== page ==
Download HerbClip - American Botanical Council

yes no Was this document useful for you?
   Thank you for your participation!

* Your assessment is very important for improving the work of artificial intelligence, which forms the content of this project

Document related concepts
no text concepts found
P.O. Box 144345 Austin, TX 78714-4345 § 512.926.4900 § Fax: 512.926.2345 §
Christina Chase, MS, RD
Heather S Oliff, PhD
Michelle Schuman Sanger
Jill Hoppe
Diane Graves, MPH, RD
Mariann Garner-Wizard
Densie Webb, PhD
Executive Editor – Mark Blumenthal Consulting Editor – Don Brown, N.D. Managing Editor – Lori Glenn
Funding/Administration – Wayne Silverman, PhD
Production – George Solis/Kathleen Coyne
FILE: § Dietary Supplements
§ Market performance
HC 032325 - 216
Date: September 24, 2002
RE: Specific Nutritional and Botanical Ingredients Expected for Increased Sales Success
Wagner J. Ingredients to Watch in 2002. Nutritional Outlook. Jan/Feb 2002; 5(1):18-20, 22-25.
Nutritional Outlook Editor Jim Wagner found a silver lining for nutritional supplements, after cloudy 2001 sales,
through examining new ingredients, new research on and methods of delivery for established ones, money saving
manufacturing methods, process and product patents, and advertising commitments. According to Information
Resources Inc. (Chicago, IL), sales of supplements were down 6.6%, vitamins fell 9.4%, and herbal products
decreased 19.6% in 2001, as compared with 2000 in mainstream retail markets. At the same time, nonherbal
supplements (e.g., glucosamine/chondroitin, flaxseed oil, acidophilus, amino acid products) rose 5.6%, multinonherbal formulas increased 23.2%, magnesium was up 18.5%, and antioxidant multivitamins were up 23.7%.
For 2002, trace elements should be strong, with new research driving the increase. Institut Rosell Lallemand
(Montreal, Can) and the International Association of Bioinorganic Scientists held the first international
symposium on biominerals in 2001, where study results presented showed links between zinc, copper, selenium,
and other minerals, and cancer, cardiovascular health, mental health, AIDS, and diabetes. Institut Rosell has also
developed ingredients with bioavailable iron and iodine.
Knowledge is spreading that lycopene, the major carotenoid in tomatoes (Lycopersicum esculentum), can protect
against oxidative damage. Recent studies link it to reduced risks of breast cancer, prostate cancer, and infection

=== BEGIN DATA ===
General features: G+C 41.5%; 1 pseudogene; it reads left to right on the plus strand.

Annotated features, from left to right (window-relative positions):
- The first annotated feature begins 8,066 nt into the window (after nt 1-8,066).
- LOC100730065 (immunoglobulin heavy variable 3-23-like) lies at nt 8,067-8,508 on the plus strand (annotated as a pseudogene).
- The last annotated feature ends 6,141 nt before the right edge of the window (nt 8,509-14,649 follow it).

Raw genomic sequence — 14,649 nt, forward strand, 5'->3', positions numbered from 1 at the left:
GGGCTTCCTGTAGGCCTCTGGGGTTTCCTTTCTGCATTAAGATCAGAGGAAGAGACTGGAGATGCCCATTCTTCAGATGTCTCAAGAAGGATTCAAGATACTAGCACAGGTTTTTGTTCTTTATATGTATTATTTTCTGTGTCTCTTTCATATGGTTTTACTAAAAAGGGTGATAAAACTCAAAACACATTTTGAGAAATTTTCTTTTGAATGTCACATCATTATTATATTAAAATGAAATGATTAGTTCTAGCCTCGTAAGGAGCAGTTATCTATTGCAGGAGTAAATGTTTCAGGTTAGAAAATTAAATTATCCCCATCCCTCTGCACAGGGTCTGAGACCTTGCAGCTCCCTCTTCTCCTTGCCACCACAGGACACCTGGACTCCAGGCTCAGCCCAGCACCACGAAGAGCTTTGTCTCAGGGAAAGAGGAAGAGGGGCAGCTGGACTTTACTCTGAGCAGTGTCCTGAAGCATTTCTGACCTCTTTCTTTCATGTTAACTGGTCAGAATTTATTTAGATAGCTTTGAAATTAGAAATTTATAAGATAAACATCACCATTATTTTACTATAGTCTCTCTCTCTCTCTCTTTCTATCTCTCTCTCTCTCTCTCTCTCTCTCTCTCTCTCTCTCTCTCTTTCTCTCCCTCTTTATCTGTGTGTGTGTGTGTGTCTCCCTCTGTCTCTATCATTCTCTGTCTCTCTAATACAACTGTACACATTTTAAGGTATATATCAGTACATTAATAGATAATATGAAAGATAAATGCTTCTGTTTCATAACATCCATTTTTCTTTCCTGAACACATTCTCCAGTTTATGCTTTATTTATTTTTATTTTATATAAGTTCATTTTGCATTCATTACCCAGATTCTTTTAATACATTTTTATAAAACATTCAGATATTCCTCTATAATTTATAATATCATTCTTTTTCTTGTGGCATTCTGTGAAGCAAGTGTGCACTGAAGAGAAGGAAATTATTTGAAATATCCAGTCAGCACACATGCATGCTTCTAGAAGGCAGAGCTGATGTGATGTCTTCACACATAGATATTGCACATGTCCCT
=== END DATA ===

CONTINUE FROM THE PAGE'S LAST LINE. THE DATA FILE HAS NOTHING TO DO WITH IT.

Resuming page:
by certain viruses. A standardized tomato extract, Lyc-O-Mato®, made by LycoRed (Beersheba, Israel) and
distributed by LycoRed-Biodar (New York, NY), used in some cancer studies, is up for Food and Drug
Administration consideration as a food coloring additive. Major food companies are reportedly considering
including lycopene in several products. (It is already present in naturally-occurring levels in food products
containing tomatoes, watermelon, and grapefruit.)
New research is looking at supplements as alternatives to prescription drugs or as methods to delay their use in
cholesterol management. Niacin has been shown to increase high-density lipoprotein (HDL) cholesterol while
lowering triglycerides. A form of potassium hydrogen d-glucarate has been shown in animal trials to reduce total
serum cholesterol up to 14%, lowering low-density lipoprotein (LDL) levels by as much as 35%. Preventium®,
a patented natural compound from Glucona America (Janesville, WI) and developed by BioChemix, Inc. (Austin,
TX), has been shown to reduce serum cholesterol in rats fed high-fat diets. Tocotrienols, particularly alphatocotrienol, may emerge as alternatives to cholesterol-lowering prescription drugs. In addition to reducing serum
cholesterol, tocotrienols protect neurons from oxidative damage.
Lutein is poised for a sales explosion. The number of people at risk for macular degeneration (nearly one in
three over age 75), as well as research results showing the carotenoid's benefits, virtually guarantee big demand.
Two forms of lutein are marketed: lutein esters and crystalline lutein. Lutein esters are found in orange and
yellow fruits and in red and yellow peppers, but marigolds (Calendula officinalis) are most commonly associated
with them. FloraGLO® lutein (Kemin Foods, Des Moines, IA), from marigolds, is the only lutein "generally
recognized as safe" (GRAS) for certain food and beverage applications and will appear in several foods and